Hearing and visually impaired Live description service (not currently provided routinely)  
Live video with no sound track Hearing impaired Indication to user that there is no sound.  
  Visually impaired Text description overview of visual aspects, made available immediately after broadcast. Live description service (not currently provided routinely)
  Hearing and visually impaired Live description service (not currently provided routinely)  
Live audio (includes OU Live) Hearing impaired Transcript of spoken content including relevant sound effects, made available immediately after broadcast. Live captioning. Live British Sign Language interpretation
  Visually impaired No alternative needed  
  Hearing and visually impaired Transcript of spoken content including relevant sound effects and description of visual aspects, made available immediately after broadcast. Live description service (not currently provided routinely)

3.6 How do I give instructions for selecting page items/navigating the site visually?

Requirement: You MUST NOT give instructions to users based on the shape or position of page items alone. If you use references to sensory characteristics such as shape and position, include a textual description as well; for example, such as “click on the round button labelled ‘Go’”.

Why is this required? Non-sighted users cannot understand these visual clues.

Examples: Do not use “click on the round button” or “click on the link to the right”. 

Further information: Can be found in The Open University copywriting best practice guidelines.

3.7 What about sound-based instructions? 

Requirement: You MUST NOT give instructions to users based on sounds generated from a page

Why is this required? Hearing-impaired users may not be able to hear the sound. 

Examples: Do not use: “Begin the quiz when you hear the alarm.”

Exceptions: An exception may be a text based on audio recognition skill

3.8 What about using colour?

Requirement: You MUST NOT rely on colour alone to convey information about the content of a page.

Why is this required? Users who find it difficult to perceive colour or who are colour-blind will be unable to tell which parts of the page can be actioned or clicked on or to obtain the information that was indicated by colour.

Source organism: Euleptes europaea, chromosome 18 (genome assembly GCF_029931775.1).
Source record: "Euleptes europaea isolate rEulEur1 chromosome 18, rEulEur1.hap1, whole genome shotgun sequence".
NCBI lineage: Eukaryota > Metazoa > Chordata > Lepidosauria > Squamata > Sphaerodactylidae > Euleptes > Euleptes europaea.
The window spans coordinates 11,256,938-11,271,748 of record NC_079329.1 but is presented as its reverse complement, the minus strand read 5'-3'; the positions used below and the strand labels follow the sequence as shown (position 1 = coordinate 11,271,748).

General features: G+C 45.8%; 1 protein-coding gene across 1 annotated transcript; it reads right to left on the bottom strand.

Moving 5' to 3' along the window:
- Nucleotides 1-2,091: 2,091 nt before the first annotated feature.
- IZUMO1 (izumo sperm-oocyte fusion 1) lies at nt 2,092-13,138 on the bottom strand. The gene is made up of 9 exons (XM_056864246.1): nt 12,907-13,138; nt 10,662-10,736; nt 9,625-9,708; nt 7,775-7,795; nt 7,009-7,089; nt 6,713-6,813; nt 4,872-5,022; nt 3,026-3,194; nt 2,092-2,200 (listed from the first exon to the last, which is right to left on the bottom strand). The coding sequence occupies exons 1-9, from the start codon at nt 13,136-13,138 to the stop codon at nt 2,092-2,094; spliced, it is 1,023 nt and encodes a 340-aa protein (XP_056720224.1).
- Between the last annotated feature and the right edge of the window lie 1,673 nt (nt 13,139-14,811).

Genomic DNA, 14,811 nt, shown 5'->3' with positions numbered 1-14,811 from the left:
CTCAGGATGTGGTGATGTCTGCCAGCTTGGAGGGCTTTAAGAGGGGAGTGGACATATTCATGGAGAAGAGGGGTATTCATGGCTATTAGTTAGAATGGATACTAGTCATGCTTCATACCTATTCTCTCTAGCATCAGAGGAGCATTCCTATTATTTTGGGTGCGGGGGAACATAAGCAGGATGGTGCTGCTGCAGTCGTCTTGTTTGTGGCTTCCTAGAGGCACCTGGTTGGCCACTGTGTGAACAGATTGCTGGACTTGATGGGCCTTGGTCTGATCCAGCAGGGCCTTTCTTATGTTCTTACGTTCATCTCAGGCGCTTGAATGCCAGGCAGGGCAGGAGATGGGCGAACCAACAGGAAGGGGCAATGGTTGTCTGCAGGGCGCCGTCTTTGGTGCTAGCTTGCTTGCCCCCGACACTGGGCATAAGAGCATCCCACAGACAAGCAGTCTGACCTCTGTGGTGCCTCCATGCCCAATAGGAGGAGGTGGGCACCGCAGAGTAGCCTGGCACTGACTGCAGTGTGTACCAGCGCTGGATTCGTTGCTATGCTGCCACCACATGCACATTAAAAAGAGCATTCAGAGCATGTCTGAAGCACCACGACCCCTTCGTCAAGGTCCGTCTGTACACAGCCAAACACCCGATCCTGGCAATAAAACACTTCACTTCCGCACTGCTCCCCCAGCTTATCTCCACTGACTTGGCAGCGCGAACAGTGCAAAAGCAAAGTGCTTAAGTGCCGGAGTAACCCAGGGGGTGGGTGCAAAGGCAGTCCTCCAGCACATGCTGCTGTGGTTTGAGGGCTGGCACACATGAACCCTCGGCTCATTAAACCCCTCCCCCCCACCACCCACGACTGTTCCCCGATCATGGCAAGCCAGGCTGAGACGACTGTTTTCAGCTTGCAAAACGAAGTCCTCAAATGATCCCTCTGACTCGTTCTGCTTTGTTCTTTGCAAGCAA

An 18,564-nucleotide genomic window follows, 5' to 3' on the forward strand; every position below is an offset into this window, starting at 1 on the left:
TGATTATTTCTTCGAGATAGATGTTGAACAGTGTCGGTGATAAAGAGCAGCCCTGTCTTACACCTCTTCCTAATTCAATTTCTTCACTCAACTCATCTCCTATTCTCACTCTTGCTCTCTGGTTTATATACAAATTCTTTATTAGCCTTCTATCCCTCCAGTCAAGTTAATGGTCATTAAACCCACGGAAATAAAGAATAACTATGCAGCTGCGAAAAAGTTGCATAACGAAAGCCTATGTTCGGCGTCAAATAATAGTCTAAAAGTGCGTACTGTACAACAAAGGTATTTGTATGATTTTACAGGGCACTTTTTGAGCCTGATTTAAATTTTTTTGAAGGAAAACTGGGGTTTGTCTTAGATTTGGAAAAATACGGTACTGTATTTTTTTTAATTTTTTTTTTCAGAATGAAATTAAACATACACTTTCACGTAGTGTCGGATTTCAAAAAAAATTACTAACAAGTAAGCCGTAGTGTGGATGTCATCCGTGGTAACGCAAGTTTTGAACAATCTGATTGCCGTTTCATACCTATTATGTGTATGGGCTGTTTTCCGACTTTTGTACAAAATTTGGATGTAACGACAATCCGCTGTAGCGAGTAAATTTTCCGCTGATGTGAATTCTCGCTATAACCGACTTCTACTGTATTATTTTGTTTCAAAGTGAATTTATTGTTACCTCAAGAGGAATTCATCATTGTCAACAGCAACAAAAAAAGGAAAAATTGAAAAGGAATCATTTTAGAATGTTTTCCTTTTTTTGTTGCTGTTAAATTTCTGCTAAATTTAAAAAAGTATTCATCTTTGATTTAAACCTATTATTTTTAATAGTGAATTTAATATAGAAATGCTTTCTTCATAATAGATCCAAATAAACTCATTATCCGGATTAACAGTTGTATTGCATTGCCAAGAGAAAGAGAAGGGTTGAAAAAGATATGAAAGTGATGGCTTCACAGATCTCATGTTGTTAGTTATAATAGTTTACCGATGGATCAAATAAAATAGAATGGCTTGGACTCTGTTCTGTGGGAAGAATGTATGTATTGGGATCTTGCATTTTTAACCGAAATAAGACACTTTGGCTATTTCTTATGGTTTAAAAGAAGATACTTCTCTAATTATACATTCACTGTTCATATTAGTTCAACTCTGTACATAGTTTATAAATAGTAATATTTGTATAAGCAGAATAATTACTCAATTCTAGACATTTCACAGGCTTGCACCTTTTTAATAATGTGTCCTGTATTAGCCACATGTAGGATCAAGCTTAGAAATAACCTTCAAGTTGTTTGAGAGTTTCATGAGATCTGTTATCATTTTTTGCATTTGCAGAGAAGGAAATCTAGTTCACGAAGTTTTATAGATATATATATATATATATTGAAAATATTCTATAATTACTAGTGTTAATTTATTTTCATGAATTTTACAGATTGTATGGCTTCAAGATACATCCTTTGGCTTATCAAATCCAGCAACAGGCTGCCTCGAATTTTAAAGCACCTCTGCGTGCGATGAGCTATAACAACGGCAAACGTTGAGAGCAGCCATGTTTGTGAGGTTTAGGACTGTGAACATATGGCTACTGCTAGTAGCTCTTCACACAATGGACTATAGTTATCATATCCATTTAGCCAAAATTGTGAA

3.9 What about pop-ups, overlays and lightboxes?

Requirement: You MUST ensure pop-ups, overlays, lightboxes, and other similar elements are accessible to the keyboard and assistive technologies (OU).

You MUST ensure that content and links underneath the overlay are no longer availble to keyboard users, or users of assitve technologies (the focus MUST be constrained within the pop until it is closed). 

Why is this required? Access for the keyboard and assistive technologies need to be built in to such elements. This includes moving the keyboard and screenreader focus into the element, then supporting navigation and closure of the element. It also includes ensuring these elements are visible and distinct under different colour and font size settings.

3.10 What about audio/video automatic play? 

Requirement: You MUST NOT allow audio or video with audio to play automatically on a web page.

Why is this required? If audio plays automatically any screen reader user will be unable to hear the output of their screen reader. 

3.11 What about playback control

Requirement: You MUST include a mechanism to stop or pause any audio content.

Why is this required? All users need to be able to control the playback on a webpage; in addition, screen reader users need to be able to control the playback of content on a page in relation to the screen reader output, to allow them to view the content in a timely fashion.

3.12 What about volume control?

Requirement: You MUST include a mechanism to control the volume independently from the system level volume.

Why is this required? All users need to be able to control the audio output from a webpage; in addition, screen reader users need to be able to control the volume of audio content on a page in relation to the volume of the screen reader output, to allow them to hear either one clearly.